Thailand’s junta has relinquished military rule in favour of pseudo-democracy in which a pro-military party governs with a narrow parliamentary majority. There are no obvious near-term triggers for political turmoil in Thailand, but the country’s fundamental political and social divisions have not been bridged, and there is potential for future conflict. In the deep south, the Malay-Muslim separatist insurgency continues, while the dialogue process appears moribund. Crisis Group aims to reduce the risk of escalation in the south and limit medium-term threats to political stability by supporting strengthened democratic institutions and promoting substantive peace talks. 

CrisisWatch Thailand

Unchanged Situation

Constitutional Court ruled Move Forward Party’s lèse-majesté stance unconstitutional, Court of Appeals handed activist 50-year prison sentence, and govt signalled talks with main southern separatist group may resume in Feb. 

Constitutional Court ruled on cases concerning future of Move Forward Party. After stunning victory in May 2023 general election, Move Forward Party’s leader Pita Limjareonrat was suspended from MP duties due to allegations he broke election law by holding shares in media company during election campaign. Constitutional Court 24 Jan ruled Pita did not violate election regulations. Constitutional Court 31 Jan ruled that Move Forward Party’s efforts to amend Section 112 of Criminal Code – the lèse-majesté law – violate constitution and must cease; verdict will likely trigger legal proceedings to dissolve party. 

Court sentenced activist to 50 years for lèse-majesté conviction. Court of Appeals in Chiang Rai 18 Jan found Mongkol “Busbas” Thirakot, a 30-year-old activist, guilty of eleven counts of lèse-majesté associated with 27 Facebook posts, for which he was sentenced to three years imprisonment on each count, which combined with earlier convictions marked record sentence of 50 years. Bangkok criminal court 17 Jan convicted attorney Arnon Nampa of lèse-majesté for three Facebook posts from Jan 2021, sentencing him to four years imprisonment.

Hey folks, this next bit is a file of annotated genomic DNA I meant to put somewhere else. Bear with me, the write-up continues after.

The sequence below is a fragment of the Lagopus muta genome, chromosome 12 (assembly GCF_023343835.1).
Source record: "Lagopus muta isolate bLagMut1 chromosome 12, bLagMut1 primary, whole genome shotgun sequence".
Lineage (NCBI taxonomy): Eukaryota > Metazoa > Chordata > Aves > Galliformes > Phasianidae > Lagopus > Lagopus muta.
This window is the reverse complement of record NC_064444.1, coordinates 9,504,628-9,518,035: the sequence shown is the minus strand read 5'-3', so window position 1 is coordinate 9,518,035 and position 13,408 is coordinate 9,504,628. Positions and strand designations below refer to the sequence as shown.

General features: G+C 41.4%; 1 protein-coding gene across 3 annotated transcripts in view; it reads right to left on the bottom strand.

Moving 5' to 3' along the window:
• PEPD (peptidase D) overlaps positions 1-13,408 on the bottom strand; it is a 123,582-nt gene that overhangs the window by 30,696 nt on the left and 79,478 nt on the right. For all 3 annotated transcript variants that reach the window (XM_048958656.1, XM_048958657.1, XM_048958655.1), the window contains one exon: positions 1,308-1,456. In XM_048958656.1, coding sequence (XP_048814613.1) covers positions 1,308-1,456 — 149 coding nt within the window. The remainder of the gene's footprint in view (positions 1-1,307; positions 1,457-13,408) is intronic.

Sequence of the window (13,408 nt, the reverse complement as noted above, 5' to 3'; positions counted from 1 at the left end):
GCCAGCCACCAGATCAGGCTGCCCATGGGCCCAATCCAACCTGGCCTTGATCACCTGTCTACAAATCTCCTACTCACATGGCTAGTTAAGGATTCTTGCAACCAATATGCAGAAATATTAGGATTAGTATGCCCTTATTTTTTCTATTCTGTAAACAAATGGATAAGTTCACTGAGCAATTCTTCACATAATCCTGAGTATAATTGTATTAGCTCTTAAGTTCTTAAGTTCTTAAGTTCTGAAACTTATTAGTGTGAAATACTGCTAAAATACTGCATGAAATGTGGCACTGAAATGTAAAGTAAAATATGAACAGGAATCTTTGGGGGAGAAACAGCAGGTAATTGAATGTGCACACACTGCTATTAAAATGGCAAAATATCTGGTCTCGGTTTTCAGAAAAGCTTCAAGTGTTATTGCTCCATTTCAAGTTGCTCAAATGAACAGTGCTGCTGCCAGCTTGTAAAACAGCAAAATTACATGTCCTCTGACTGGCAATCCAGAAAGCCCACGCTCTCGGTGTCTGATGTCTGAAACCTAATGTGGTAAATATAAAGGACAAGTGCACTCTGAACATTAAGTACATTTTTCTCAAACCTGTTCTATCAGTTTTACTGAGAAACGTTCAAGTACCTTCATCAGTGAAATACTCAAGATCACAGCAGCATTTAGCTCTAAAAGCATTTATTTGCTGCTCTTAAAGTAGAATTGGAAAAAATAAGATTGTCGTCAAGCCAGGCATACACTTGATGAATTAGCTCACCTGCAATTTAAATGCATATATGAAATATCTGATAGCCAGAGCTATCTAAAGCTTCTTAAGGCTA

Govt signalled potential return to southern dialogue amid militant attacks. Deputy PM Somsak Thepsuthin 10 Jan met with Malaysia’s General Zulkifli Zainal Abidin, facilitator of peace dialogue with main southern separatist armed group Barisan Revolusi Nasional; talks have been in abeyance for almost one year but govt’s chief negotiator said he expected talks to resume in Feb. Meanwhile, four motorcycle-borne militants 10 Jan opened fire on Border Patrol Police (BPP) vehicle in Bannang Sata district, Yala province, injuring two officers. Militants next day ambushed BPP vehicle in Rueso district, Narathiwat province, killing lieutenant. IED attack 16 Jan damaged BPP vehicle in Sri Sakhon district, Narathiwat province, but caused no injuries.

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In The News

9 Oct 2022
There’s a sense of hopelessness [in Thailand] — that there’s no way to effect any kind of real change in the available political avenues. New York Times

Matthew Wheeler

Senior Analyst, South East Asia

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Matthew Wheeler

Senior Analyst, South East Asia
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